Posts Tagged With: Plataea

Arrian I.9.1-10

In This Chapter
Arrian discusses the scale of Thebes’ defeat

Arrian lists three reasons why the defeat of Thebes ‘shocked the rest of Greece’ as well as those involved:

  1. The size of the city
  2. The ‘sudden violence’ of the Macedonian attack
  3. The unexpectedness of the attack to both conquerors and defeated

Arrian compares the defeat of Thebes to a number of other military disasters, and explains why they were not as shocking:

  1. Athens’ defeat in Sicily during the Peloponnesian War (431-404). The massacre of thousands of men was a disaster for Athens but It Wasn’t As Bad As Thebes because it happened ‘far from home’ and involved mainly allied troops rather than citizen soldiers. The city of Athens itself was unaffected.
  2. Athens’ defeat at Aegosptami (405). Although this defeat led to the city’s ultimate defeat in the Peloponnesian War, IWABAT because only the Athenian fleet was destroyed. Yes, the city suffered damage in consequence but this was restricted to (a) ‘the demolition of the Long Walls’, (b) the surrender of the rest of the fleet and (c) the loss of their empire. Athens herself survived and quickly rebuilt.
  3. Sparta’s defeats at Leuctra (371) and Mantinea (362). Arrian describes these as shocking defeats for Sparta but only because they were unexpected, not on account of the numbers killed – therefore, IWABAT
  4. The Boeotian and Arcadian assault on Sparta under Epaminondas (370/69). As with (3), this was a shock because of its unexpectedness rather than on account of its its scale – therefore, IWABAT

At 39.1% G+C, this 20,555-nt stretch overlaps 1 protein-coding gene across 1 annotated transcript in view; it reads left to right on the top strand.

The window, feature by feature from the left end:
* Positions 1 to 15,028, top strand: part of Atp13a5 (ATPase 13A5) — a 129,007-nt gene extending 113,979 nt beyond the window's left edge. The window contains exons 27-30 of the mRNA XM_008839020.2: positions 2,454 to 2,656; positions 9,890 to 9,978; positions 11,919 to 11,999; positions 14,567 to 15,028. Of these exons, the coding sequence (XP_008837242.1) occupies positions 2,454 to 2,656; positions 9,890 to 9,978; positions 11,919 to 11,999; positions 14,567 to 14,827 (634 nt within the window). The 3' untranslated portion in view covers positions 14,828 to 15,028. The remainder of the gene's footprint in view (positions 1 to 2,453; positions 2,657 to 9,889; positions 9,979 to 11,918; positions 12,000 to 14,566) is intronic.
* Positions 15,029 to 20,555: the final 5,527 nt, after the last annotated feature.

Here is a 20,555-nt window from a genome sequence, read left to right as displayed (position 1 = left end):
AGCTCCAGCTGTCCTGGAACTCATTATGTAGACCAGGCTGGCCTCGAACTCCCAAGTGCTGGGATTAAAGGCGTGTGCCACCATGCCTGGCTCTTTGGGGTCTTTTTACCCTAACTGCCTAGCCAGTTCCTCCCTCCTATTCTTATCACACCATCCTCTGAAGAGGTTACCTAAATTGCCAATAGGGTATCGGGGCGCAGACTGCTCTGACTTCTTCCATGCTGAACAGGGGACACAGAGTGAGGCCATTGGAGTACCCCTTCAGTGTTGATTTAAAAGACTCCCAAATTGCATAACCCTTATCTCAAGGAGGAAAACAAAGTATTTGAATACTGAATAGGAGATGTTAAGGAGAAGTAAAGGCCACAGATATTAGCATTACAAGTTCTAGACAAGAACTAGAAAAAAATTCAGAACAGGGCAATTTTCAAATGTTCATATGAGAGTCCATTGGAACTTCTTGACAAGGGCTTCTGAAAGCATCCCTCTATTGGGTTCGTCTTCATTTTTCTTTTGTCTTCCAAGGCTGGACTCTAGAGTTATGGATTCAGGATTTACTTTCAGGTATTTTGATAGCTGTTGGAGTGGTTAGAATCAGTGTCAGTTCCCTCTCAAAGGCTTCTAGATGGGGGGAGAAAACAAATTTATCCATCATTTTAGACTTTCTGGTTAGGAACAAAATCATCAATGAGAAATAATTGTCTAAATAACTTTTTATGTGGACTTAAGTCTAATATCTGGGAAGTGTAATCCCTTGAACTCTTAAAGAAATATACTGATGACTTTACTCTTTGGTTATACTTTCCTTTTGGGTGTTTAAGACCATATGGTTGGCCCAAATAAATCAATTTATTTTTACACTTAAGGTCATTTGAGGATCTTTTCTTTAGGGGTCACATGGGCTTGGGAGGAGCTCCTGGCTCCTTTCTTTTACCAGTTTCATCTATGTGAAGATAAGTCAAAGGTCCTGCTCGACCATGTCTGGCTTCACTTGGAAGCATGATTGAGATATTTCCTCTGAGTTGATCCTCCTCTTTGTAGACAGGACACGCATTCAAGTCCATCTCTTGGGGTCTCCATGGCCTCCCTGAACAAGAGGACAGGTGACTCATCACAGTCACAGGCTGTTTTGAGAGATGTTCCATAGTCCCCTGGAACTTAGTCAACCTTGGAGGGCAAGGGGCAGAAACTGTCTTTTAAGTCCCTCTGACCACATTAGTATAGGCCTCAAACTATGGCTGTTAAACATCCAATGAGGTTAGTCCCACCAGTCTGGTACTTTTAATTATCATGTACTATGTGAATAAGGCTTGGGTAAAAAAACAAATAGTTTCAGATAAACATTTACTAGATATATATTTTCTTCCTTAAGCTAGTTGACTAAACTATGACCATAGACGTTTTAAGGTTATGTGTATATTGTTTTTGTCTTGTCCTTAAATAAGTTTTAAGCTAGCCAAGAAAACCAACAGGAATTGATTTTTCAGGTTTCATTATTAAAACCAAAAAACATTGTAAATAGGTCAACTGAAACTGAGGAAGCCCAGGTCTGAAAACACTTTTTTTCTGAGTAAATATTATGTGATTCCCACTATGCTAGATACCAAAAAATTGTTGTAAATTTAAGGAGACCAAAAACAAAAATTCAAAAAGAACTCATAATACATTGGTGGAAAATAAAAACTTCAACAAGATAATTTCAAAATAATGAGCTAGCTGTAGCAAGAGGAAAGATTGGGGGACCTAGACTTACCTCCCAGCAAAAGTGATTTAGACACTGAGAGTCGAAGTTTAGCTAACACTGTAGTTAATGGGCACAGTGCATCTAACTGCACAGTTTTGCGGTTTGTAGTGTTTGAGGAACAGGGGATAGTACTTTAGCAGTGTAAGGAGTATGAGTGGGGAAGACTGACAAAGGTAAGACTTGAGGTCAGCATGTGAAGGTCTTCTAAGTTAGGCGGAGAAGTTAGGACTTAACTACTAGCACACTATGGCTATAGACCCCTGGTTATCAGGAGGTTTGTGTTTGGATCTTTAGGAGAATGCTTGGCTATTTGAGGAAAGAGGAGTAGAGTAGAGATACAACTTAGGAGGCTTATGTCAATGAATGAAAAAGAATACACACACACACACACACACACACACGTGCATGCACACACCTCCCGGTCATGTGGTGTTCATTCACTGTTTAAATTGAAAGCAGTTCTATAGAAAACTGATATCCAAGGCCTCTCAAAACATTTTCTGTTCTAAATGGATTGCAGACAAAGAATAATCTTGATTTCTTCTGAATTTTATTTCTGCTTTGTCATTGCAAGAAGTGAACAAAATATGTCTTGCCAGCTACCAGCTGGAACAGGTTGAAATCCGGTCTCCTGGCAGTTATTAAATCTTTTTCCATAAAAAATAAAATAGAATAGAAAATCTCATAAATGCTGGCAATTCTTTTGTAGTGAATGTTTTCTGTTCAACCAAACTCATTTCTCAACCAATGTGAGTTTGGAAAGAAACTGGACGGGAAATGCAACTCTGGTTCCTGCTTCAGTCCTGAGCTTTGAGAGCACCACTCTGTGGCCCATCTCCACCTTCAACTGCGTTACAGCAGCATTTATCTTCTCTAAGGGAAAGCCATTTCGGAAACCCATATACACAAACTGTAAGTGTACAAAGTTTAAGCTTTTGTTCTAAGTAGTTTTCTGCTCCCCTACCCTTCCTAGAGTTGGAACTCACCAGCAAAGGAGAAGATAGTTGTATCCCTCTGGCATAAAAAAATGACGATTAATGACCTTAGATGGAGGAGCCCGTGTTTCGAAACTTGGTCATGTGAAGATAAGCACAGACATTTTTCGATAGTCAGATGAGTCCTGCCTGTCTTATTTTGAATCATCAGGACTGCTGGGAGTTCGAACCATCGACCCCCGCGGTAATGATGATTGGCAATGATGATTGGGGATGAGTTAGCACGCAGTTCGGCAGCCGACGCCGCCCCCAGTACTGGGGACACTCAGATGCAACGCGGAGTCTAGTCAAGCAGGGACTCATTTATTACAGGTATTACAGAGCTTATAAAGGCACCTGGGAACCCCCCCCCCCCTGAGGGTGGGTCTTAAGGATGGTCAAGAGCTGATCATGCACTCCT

5. Sparta’s capture of Plataea (427). This, Arrian says, was ‘no great calamity’ because the city was not a big one and only a limited number of people were captured (the notes to my copy of Arrian say that 200 Plataeans were executed)
  6. Athens’ capture of Melos (416) and Scione (421). The capture of both these cities lead to a massacre of the defeated people. However, this WABAT because it was ‘more a source of shame to the perpetrators than any great surprise to the Greek world in general’.

In contrast, the following made Thebes’ defeat worse:

  1. The ‘impetuous irrationality of the revolt’
  2. The speed of the city’s defeat
  3. The general massacre that took place during the battle
  4. The ‘total enslavement’ of the populace

All this was so bad that Thebes’ defeat was put down to ‘divine anger’ – The city was paying the price for past betrayals; namely,

  1. of the Greeks during the Graeco-Persian War